“That name still sends chills down my back,” says Peck.
“Her name just stands out in my mind. I can still hear her voice screaming into that walkie-talkie, ‘Stop that Black Santa. Don’t let him get by.’’’
However, then-WIMX program director Lou Bennett, who was also on the station’s float, recalls the final confrontation that day as being with Iott.
Bennett, who is currently Director of Operations for Elite Radio Group based in Natchitoches (pronounced as Nat-it-TISCH), Louisiana, told La Prensa that “Once the parade started on its route, people told us to stop and get out. When I asked why, I was told there could only be one Santa in the parade and he was at the end.
“I said ‘huh? You knew what we’re doing and you gave us the okay.’ But the man from Food Town who stopped us pointed to Jessie and said ‘He has to go. He can’t be seen by the people.’
“I tried to explain ‘He’s not Santa, he’s Soulful Santa, and besides there’s no real Santa Claus anyway.’ But then the cops were called. Someone from Food Town apparently thought there was going to be a problem,” recalls Bennett.
“I think someone from Food Town did not like our radio station or the audience we were catering to,” adds Bennett.
He believes the man who ordered Peck off the float and out of the parade was Rich Iott. “I would put my money on it,” he says.
“I had lots of phone calls back at the radio station from other stations once they found out about it, including one from CNN. But the company we were working for at the time told us not to talk to CNN. They wanted to keep it all hush-hush,” recalls Bennett.
Pat Nowak is currently executive director of the Sylvania Area Chamber of Commerce. That organization is sponsoring a “candidate forum” which Kaptur and Iott will attend Thursday, October 7 at the Sylvania Senior Center. According to an article in the October 4 Toledo Blade, the public is being asked to send questions for the candidates to the Chamber who will then hand-select those to be asked and answered by the candidates.
Contacted by telephone Monday, Nowak told La Prensa “I don’t remember anything about that. It was 14-15 years ago.”
She suggested the order may have come from CitiFest and named several of the organization’s former executive directors.
“CitiFest were the only ones who had walkie-talkies. I didn’t have one. And we were not involved with getting people out on the street (parade route). We only gave them money and advertising.”
La Prensa telephoned three of CitiFest’s former executive directors and reached two who were named by Nowak. Both independently confirmed that the use of walkie-talkies during the parade was not restricted to CitiFest.
Michelle Welly Hills told La Prensa that “walkie-talkies were not necessarily only used by CitiFest. The volunteers had them, the staff had them.”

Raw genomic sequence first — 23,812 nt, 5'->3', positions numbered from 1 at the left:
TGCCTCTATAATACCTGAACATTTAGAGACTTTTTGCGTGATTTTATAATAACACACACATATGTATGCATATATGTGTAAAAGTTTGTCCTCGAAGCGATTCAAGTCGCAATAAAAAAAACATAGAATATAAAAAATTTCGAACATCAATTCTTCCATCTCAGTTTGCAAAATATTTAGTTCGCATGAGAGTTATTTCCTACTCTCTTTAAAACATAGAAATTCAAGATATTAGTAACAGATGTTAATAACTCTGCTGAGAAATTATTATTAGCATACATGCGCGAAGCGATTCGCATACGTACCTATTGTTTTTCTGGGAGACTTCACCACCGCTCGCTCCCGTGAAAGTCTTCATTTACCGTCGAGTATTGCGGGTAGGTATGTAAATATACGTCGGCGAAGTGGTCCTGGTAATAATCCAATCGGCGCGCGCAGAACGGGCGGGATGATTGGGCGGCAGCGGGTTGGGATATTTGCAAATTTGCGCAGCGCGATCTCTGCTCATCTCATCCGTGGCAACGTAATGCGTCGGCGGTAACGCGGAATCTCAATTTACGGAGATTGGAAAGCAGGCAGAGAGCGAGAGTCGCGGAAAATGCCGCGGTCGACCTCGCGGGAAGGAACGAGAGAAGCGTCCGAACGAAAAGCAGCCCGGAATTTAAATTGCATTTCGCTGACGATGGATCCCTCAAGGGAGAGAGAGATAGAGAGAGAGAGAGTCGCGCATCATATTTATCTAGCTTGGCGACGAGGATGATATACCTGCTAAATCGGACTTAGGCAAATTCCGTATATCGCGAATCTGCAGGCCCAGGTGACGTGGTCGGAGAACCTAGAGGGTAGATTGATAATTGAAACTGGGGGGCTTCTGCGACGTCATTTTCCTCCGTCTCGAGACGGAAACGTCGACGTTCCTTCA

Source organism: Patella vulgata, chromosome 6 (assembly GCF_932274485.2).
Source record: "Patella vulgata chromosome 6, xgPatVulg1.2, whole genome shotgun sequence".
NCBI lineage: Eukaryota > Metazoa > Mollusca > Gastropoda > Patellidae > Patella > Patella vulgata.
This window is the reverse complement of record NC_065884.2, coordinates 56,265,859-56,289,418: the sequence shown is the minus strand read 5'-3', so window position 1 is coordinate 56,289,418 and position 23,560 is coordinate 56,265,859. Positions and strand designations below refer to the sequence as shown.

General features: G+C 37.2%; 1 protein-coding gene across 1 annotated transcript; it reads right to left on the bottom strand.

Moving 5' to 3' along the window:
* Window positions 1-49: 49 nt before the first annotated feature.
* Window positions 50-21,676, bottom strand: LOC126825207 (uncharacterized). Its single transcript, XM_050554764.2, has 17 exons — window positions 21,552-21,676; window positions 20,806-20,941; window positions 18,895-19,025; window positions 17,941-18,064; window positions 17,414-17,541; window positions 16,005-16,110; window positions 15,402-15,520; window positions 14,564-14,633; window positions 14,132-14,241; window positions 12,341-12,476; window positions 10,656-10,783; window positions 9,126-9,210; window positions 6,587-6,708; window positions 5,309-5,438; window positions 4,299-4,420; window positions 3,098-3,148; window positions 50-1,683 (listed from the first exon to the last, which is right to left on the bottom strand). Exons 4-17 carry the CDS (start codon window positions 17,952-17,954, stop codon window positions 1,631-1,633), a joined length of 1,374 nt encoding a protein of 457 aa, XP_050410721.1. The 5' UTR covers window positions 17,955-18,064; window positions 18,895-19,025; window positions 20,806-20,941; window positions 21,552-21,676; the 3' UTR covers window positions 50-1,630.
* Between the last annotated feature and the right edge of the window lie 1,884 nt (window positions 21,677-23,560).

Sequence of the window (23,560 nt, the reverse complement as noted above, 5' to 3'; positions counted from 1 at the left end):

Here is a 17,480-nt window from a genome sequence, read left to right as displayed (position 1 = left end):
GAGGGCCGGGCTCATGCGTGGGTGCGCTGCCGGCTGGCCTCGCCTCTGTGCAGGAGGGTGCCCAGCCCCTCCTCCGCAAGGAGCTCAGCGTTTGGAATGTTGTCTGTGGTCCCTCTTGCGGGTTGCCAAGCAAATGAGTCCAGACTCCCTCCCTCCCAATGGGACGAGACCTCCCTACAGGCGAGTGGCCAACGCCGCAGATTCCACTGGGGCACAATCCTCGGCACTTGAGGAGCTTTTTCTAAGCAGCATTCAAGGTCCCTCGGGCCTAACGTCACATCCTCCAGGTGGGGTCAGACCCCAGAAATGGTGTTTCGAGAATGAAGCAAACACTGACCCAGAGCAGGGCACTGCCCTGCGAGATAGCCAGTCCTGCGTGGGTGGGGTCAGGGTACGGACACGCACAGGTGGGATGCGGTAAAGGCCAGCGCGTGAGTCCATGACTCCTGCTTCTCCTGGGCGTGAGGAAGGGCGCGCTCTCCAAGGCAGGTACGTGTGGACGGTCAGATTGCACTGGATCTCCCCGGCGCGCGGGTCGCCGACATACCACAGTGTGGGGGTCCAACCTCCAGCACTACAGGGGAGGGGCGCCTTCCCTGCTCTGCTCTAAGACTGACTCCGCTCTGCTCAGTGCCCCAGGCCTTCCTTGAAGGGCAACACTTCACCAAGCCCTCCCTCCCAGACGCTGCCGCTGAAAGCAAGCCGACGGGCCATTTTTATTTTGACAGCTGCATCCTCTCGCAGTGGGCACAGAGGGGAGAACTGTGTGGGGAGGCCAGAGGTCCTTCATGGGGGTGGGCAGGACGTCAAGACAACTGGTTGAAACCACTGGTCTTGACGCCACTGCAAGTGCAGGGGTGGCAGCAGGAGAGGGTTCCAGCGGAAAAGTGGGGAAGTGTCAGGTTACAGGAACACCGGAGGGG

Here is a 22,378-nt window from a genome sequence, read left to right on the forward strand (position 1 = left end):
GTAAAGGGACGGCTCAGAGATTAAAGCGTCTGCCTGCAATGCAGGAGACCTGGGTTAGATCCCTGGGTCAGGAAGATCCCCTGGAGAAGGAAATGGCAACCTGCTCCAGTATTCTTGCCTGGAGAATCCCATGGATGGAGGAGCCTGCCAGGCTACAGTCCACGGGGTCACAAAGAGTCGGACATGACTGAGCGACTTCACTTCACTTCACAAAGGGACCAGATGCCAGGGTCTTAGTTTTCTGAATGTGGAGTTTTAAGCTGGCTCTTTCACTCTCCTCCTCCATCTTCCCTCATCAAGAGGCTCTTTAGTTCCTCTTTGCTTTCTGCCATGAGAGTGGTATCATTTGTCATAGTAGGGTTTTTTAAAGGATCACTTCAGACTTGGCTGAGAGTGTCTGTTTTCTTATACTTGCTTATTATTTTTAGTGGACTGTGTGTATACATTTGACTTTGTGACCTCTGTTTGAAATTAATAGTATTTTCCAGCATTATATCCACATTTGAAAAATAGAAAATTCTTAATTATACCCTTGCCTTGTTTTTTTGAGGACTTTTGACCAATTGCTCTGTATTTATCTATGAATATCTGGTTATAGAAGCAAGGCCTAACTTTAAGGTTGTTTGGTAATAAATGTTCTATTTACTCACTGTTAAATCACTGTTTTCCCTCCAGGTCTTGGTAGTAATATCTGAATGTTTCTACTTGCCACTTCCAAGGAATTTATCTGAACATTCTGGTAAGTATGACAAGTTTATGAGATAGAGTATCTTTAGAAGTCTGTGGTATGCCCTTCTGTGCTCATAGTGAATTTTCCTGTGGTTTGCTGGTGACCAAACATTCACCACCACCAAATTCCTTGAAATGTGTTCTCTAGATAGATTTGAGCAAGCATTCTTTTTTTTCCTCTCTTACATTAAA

Asked whether Nowak could have had a walkie-talkie, Hills replied “Oh, Yeah.”
Hills further explained that: “The company that sponsors the parade (in this case, Food Town) generally also pays for the Santa Claus float, so it would have been them who would want to only have one Santa in the parade.”
Another CitiFest former executive director, who asked that her name not be used in this article, acknowledged having heard about the incident “but not from CitiFest.” We did not volunteer Nowak’s name but asked if CitiFest would have been the only ones to have access to a walkie-talkie during the parade.
“It might have been Pat Nowak. If anyone had access to one, it would have been her,” was the reply.
La Prensa made numerous written attempts by e-mail to obtain Rich Iott’s comments for this story and to present his views on issues of concern to Latino voters. Although our communication was acknowledged by Iott’s media staff, he ignored our requests.
Angry former Seaway Food Town workers lashed out at their former boss Rich Iott in Toledo Sunday, October 3.
Iott campaigns as a job creator. That's why some former workers gathered outside the old, boarded-up DeVeaux Village Food Town to oppose Iott’s congressional run. According to coverage on WTOL-TV, Channel 11, the workers allege Iott is just a lousy businessman who cost them their jobs and pocketed millions.
In 2,000, Iott sold his family owned Food Town and Pharm stores to Michigan-based Spartan Stores. After the sale, Iott was hired by Spartan as a consultant. He even sat on its board of directors.
Three years later, Spartan closed all the stores, throwing 5,000 people out of work.
On Sunday, Oct. 3, the Toledo Blade strongly endorsed Marcy Kaptur for re-election over Rich Iott.
Editor’s Note: The current stores in Michigan and Ohio operating under the Food Town name are not affiliated or owned by Iott or his family. The same is true of the Seaway Market Place in Toledo.
On the Internet:
WTVG Kaptur-Iott Debate
WTOL News Story
Toledo Blade Endorsement